Per Lamer C.J. and Sopinka, Iacobucci and Major JJ. (dissenting): The pith and substance of Part II of the Canadian Environmental Protection Act lies in the wholesale regulation by federal agents of any and all substances which may harm any aspect of the environment or which may present a danger to human life or health. While Parliament has been given broad and exclusive power to legislate in relation to criminal law by virtue of s. 91(27) of the Constitution Act, 1867, the criminal law power has always been made subject to two requirements: laws purporting to be upheld under s. 91(27) must contain prohibitions backed by penalties, and they must be directed at a legitimate public purpose. Although the protection of human health has been held to be a legitimate public purpose, the impugned legislation goes well beyond this goal. However, the protection of the environment is also a valid purpose of the criminal law.

While the impugned provisions have a legitimate criminal purpose, they fail to meet the other half of the test. They are not intended to prohibit environmental pollution, but simply to regulate it, and so do not qualify as criminal law under s. 91(27). While a criminal law may validly contain exemptions for certain conduct without losing its status as criminal law, in order to have an exemption, there must first be a prohibition in the legislation from which that exemption is derived. There are no such prohibitions in the legislation at issue here. Sections 34 and 35 do not define an offence at all. Rather, they establish a regulatory regime whereby the Ministers of Health and the Environment can place substances on the List of Toxic Substances and define the norms of conduct regarding those substances on an ongoing basis. It would be an odd crime whose definition was made entirely dependent on the discretion of the executive. The prohibitions in s. 113, such as they are, are ancillary to the regulatory scheme, not the other way around. This strongly suggests that the focus of the legislation is regulation rather than prohibition. Section 34 allows for the regulation of every conceivable aspect of toxic substances. It is highly unlikely that Parliament intended to leave the criminalization of such a sweeping area of behaviour to the discretion of the Ministers. Moreover, the equivalency provisions in s. 34(6) of the Act, under which a province may be exempted from the application of regulations if it already has equivalent regulations in force there, creates a strong presumption that the federal regulations are regulatory, not criminal, since any environmental legislation enacted by the provinces must be regulatory in nature. Finally, granting Parliament the authority to regulate so completely the release of substances into the environment by determining whether or not they are "toxic" would inescapably preclude the possibility of shared environmental jurisdiction and would infringe severely on other heads of power assigned to the provinces.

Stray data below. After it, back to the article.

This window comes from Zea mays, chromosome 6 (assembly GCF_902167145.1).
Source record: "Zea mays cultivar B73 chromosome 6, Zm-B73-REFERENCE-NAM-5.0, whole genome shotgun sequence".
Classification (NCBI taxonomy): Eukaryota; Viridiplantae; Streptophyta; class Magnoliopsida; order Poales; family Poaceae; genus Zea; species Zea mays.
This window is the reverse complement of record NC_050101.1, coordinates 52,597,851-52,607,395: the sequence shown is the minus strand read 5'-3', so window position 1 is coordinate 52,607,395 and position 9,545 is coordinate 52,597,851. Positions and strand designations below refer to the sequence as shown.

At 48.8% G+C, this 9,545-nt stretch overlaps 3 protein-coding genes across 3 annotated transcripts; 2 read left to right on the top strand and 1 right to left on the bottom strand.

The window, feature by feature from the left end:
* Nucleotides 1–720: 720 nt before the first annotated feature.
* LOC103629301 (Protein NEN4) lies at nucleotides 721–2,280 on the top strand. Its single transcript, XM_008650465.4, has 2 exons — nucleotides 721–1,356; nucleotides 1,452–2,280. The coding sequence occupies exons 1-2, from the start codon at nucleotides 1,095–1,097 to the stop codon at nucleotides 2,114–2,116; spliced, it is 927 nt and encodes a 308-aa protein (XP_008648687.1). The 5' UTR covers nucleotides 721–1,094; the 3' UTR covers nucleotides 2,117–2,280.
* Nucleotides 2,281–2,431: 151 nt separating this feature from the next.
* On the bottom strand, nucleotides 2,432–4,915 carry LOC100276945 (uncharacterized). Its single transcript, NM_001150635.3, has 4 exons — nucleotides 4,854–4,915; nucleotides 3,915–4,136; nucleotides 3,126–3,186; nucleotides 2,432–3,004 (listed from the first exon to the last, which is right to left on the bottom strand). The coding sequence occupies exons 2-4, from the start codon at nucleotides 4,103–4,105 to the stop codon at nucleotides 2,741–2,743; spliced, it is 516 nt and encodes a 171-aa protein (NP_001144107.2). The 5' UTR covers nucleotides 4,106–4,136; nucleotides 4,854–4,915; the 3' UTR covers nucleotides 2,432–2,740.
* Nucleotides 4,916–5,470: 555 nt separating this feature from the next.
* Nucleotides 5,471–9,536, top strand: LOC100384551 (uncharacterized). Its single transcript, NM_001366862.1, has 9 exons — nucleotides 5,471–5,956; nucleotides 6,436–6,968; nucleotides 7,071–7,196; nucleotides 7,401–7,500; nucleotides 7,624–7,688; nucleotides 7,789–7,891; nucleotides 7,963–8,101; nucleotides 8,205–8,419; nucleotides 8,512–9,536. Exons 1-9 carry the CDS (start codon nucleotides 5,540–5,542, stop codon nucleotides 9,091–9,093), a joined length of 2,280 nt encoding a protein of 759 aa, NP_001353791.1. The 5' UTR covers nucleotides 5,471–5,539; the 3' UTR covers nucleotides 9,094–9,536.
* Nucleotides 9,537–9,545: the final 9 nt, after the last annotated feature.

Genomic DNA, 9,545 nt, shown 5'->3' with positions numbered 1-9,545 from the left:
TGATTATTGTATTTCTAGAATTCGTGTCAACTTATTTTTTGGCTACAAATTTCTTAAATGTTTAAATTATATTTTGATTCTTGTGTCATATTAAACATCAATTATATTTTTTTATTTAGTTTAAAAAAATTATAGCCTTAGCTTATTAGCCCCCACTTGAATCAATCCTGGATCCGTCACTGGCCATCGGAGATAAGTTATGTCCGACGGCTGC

Assuming that the protection of the environment and of human life and health against any and all potentially harmful substances could be a "new matter" which would fall under the peace, order and good government power, that matter does not have the required singleness, distinctiveness and indivisibility that clearly distinguishes it from matters of provincial concern. The definition of "toxic substances" in s. 11, combined with the definition of "substance" found in s. 3, is an all-encompassing definition with no clear limits. While s. 15 does specify some criteria to refine the notion of "toxic substance", it does not narrow the broad definition of that notion, but only offers investigatory guidelines. Moreover, the investigatory process provided for in s. 15 can be totally bypassed where an interim order is issued pursuant to s. 35. With respect to geographical limits, although the preamble of the Act suggests that its ambit is restricted to those substances that "cannot always be contained within geographic boundaries", nowhere in Part II or the enabling provisions at issue is there any actual limitation based on territorial considerations. Part II's failure to distinguish between types of toxic substances, either on the basis of degree of persistence and diffusion into the environment and the severity of their harmful effect or on the basis of their extraprovincial aspects, demonstrates that the enabling provisions lack the necessary singleness, distinctiveness and indivisibility. To the extent that Part II of the Act includes the regulation of "toxic substances" that may only affect the particular province within which they originate, the appellant bears a heavy burden to demonstrate that provinces themselves would be incapable of regulating such toxic emissions, a burden which it has not discharged.

The impugned legislation cannot be justified as an exercise of the federal trade and commerce power.